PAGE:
In the course of the development of the Commedia dell'arte, there grew up certain traditions which held fast for many years. The rascally servant, the old man, the lady's maid, and the like--stock characters which appeared in every play--always wore a conventional dress, with masks. In general these masks may be classed under four or five groups: Pantalone and the Doctor, both old men; the Captain, a young man of adventure; the valet or jester, usually called Zanni; the hunchback Punchinello; and another old man, somewhat different from the first two.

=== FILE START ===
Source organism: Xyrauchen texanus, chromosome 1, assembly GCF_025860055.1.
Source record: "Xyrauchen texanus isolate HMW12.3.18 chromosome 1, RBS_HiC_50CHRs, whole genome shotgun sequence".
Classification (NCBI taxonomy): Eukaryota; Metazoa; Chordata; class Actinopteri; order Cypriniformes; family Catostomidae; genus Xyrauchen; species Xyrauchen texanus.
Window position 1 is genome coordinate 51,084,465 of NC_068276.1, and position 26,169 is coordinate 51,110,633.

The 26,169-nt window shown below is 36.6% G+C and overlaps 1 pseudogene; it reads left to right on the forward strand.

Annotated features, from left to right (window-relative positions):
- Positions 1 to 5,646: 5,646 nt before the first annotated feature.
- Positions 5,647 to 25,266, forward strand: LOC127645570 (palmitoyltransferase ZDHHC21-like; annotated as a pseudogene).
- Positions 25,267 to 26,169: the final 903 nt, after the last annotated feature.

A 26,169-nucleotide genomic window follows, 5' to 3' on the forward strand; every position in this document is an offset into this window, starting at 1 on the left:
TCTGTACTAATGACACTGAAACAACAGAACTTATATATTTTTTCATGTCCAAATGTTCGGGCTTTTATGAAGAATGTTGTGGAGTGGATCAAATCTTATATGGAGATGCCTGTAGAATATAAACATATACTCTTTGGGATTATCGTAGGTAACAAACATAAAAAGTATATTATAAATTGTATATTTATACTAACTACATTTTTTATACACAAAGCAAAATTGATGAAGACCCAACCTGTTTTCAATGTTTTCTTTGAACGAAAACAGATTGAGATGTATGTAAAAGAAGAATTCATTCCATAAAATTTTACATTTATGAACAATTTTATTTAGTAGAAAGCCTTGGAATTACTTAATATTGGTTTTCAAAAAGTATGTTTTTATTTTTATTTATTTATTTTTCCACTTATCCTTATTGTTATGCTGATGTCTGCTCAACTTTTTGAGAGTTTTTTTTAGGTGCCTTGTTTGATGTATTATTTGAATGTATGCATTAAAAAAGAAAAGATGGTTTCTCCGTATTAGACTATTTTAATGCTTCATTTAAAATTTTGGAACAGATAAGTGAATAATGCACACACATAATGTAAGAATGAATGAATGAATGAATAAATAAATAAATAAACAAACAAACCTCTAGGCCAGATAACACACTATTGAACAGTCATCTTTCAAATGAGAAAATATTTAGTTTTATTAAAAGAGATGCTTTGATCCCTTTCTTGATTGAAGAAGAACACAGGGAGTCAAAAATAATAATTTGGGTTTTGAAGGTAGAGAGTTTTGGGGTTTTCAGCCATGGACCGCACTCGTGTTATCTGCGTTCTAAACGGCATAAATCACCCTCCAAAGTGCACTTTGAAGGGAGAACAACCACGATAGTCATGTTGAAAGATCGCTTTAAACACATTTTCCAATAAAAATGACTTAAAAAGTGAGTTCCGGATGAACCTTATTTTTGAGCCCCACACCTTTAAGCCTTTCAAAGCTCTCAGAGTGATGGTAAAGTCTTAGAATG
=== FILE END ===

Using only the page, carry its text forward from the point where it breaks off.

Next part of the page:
Pantalone was usually a shop-keeper from Vienna, somewhat stupid, fond of food and of pretty women, talkative, gullible, full of temper, the butt of all the jokes--some of them very indecent--yet forgiving in the end. His business was to get deceived by his young wife, or his son, or his servant. The second old man, the Doctor, filled the part of a lawyer, an astrologer, or perhaps a philosopher from Bologna. Sometimes he represented an absent-minded pedant, quoting latin at inappropriate times, and enormously conceited. The bragging Captain, a boasting, swashbuckling officer, often Spanish, dressed-to-kill in cape, feathered hat, high boots, with sword in belt, was always a prime favorite. He told extraordinary tales about how he beat a whole army of Turks and carried off the beard of the Sultain, but when there was a hint of real danger he was the first to run away. He made love to the none-too-innocent servant maid, and got trashed by her Harlequin lover. This character, of course, is none other than the Miles Gloriosus of Plautus, called in Italy Il Capitano Spavento della Valle Inferno, or simply Spavento. In time he gained a choice variety of bombastic names in different countries: Capitano Metamoros, Capitaine Fracasse, Captain Horribilicribilifax, Ralph Roister Doister, and Bobadil.